One of the original purposes of the CVRDA was to draw attention to the plight of older boats whose fleets had been abandoned by their club racing in favour of classes with development and maintenance costs beyond the average pocket, and unbeatable handicaps. In that goal there has been significant success in raising awareness of the need to preserve startline scheduless that cater for older and historical boats, and various meetings around the country have now developed at which 'original' CVRDA eligible boats can sail, in the same way that Modern dinghies might attend an "Open Meeting." This can become sustainable entities and grow into a network with a healthy disseminated group of meetings organised locally in a sustainable manner

The rules of these meetings are quite rightly set by local needs and not dictated to by CVRDA rules which anyway should be no more than a guideline, and cater for local needs and sentiment. What is important is that these meetings are self sustaining and Do NOT need CVRDA support. Indeed it would be arrogant of CVRDA to suggest that they have any say in the running of and eligibility for these evolving events. Attendance is of course needed to ensure viability but that is a matter for the event itself to foster its support.

The CVRDA can reasonably take some credit, even pride for being the midwife of some of these events, some of which have grown like Hercules, but other than this, there is no need for further comment. Many meetings are now recognising that there is a need to encourage older boats, and within that group there will be those that take pleasure in the older patina of their boat and those that do use professional services to mend of improve their boat when the skill is beyond them. I have done both with equal pleasure resulting from both.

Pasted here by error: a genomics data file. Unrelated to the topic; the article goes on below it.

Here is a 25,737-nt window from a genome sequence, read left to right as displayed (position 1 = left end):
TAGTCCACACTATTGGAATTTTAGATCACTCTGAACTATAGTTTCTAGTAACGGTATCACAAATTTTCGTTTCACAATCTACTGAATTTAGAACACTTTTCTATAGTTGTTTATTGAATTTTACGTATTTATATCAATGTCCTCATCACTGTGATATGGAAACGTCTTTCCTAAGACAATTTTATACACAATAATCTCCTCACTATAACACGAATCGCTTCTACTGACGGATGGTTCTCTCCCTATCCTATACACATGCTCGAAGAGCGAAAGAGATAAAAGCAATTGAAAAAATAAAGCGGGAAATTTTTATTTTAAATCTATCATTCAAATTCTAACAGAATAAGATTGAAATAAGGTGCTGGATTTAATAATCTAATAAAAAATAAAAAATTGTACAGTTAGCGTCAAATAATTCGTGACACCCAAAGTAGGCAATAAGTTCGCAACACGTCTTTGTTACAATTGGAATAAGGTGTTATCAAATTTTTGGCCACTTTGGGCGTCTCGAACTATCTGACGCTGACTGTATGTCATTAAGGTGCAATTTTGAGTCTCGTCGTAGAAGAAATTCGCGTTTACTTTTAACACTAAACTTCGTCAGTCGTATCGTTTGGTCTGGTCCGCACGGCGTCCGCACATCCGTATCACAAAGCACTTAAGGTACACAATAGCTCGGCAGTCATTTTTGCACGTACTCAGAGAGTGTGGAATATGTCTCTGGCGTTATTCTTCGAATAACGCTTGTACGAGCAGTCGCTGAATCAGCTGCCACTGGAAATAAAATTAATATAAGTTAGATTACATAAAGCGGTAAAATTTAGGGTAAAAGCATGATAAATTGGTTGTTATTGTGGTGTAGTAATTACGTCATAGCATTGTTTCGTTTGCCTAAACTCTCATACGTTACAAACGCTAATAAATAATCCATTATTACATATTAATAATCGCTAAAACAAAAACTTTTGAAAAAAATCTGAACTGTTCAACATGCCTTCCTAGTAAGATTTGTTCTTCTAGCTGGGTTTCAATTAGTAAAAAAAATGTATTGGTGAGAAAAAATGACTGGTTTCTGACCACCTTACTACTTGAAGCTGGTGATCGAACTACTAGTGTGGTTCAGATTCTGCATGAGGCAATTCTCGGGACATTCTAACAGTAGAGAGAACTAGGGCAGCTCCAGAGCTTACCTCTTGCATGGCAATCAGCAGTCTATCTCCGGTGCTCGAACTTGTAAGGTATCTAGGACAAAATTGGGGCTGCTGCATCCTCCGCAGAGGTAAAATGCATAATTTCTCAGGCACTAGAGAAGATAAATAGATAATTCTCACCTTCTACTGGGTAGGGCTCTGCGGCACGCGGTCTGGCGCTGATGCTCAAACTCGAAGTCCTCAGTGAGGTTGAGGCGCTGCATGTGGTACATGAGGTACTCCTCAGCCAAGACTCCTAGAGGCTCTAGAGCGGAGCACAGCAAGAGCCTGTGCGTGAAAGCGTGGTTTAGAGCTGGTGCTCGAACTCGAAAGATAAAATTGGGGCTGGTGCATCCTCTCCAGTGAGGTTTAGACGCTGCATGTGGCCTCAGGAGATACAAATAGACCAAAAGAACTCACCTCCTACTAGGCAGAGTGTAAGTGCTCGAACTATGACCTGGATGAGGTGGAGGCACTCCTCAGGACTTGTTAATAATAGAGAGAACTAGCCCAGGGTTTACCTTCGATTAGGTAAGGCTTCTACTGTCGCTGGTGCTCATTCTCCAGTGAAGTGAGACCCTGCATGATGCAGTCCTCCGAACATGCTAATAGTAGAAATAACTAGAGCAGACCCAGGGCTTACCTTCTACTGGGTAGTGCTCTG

I fully intend to make it to Bosham next year and look forward to at least one more CVRDA event and 2 more Canoe events and some local club races this year. Like most of us, I am sometimes just too busy. That's a reason and not an excuse! :)
Michael Brigg

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Re: Bosham classics

Post by trebor » Fri Sep 07, 2018 12:17 pm

You are only the second person I have heard give a positive image of Bosham, David being the other, when every other person gives a negative view it is no surprise no one from CVRDA turns up, comments I personally have heard are, sailors are very aggressive on the water, half an hour sail to get to race start, no where to park (which has already been mentioned), boat snobbery etc, again I apologise to Bosham, I have never been there to find out, BUT when you are inundated by negative comments it takes a lot to drive hundreds of miles to a venue, unfortunately now I will never find out, unless their is another boat designers centenary. I may have had second thoughts if their had been more posts similar to yours prior to meeting.